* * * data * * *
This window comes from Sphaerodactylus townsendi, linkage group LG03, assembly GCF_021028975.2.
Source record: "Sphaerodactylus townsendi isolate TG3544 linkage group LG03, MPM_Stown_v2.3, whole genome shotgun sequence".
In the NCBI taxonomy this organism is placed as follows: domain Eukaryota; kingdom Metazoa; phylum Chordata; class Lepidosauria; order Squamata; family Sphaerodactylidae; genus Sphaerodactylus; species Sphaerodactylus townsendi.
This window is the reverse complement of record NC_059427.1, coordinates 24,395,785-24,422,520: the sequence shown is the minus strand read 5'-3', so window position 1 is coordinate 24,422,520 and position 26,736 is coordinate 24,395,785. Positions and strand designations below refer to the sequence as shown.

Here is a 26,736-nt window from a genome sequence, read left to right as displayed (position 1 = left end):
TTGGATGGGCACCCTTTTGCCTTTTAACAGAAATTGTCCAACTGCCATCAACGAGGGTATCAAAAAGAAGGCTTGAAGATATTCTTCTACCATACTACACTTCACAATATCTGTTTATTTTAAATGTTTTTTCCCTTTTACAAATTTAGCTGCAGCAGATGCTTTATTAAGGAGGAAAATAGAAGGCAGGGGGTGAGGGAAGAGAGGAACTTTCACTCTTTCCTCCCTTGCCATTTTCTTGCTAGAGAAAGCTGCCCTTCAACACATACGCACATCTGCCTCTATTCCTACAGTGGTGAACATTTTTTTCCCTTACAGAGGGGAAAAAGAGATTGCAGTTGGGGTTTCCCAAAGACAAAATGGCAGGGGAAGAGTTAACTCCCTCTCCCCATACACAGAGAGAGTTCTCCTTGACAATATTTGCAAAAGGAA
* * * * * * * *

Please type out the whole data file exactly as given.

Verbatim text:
This window comes from Sphaerodactylus townsendi, linkage group LG03, assembly GCF_021028975.2.
Source record: "Sphaerodactylus townsendi isolate TG3544 linkage group LG03, MPM_Stown_v2.3, whole genome shotgun sequence".
In the NCBI taxonomy this organism is placed as follows: domain Eukaryota; kingdom Metazoa; phylum Chordata; class Lepidosauria; order Squamata; family Sphaerodactylidae; genus Sphaerodactylus; species Sphaerodactylus townsendi.
This window is the reverse complement of record NC_059427.1, coordinates 24,395,785-24,422,520: the sequence shown is the minus strand read 5'-3', so window position 1 is coordinate 24,422,520 and position 26,736 is coordinate 24,395,785. Positions and strand designations below refer to the sequence as shown.

Here is a 26,736-nt window from a genome sequence, read left to right as displayed (position 1 = left end):
TTGGATGGGCACCCTTTTGCCTTTTAACAGAAATTGTCCAACTGCCATCAACGAGGGTATCAAAAAGAAGGCTTGAAGATATTCTTCTACCATACTACACTTCACAATATCTGTTTATTTTAAATGTTTTTTCCCTTTTACAAATTTAGCTGCAGCAGATGCTTTATTAAGGAGGAAAATAGAAGGCAGGGGGTGAGGGAAGAGAGGAACTTTCACTCTTTCCTCCCTTGCCATTTTCTTGCTAGAGAAAGCTGCCCTTCAACACATACGCACATCTGCCTCTATTCCTACAGTGGTGAACATTTTTTTCCCTTACAGAGGGGAAAAAGAGATTGCAGTTGGGGTTTCCCAAAGACAAAATGGCAGGGGAAGAGTTAACTCCCTCTCCCCATACACAGAGAGAGTTCTCCTTGACAATATTTGCAAAAGGAA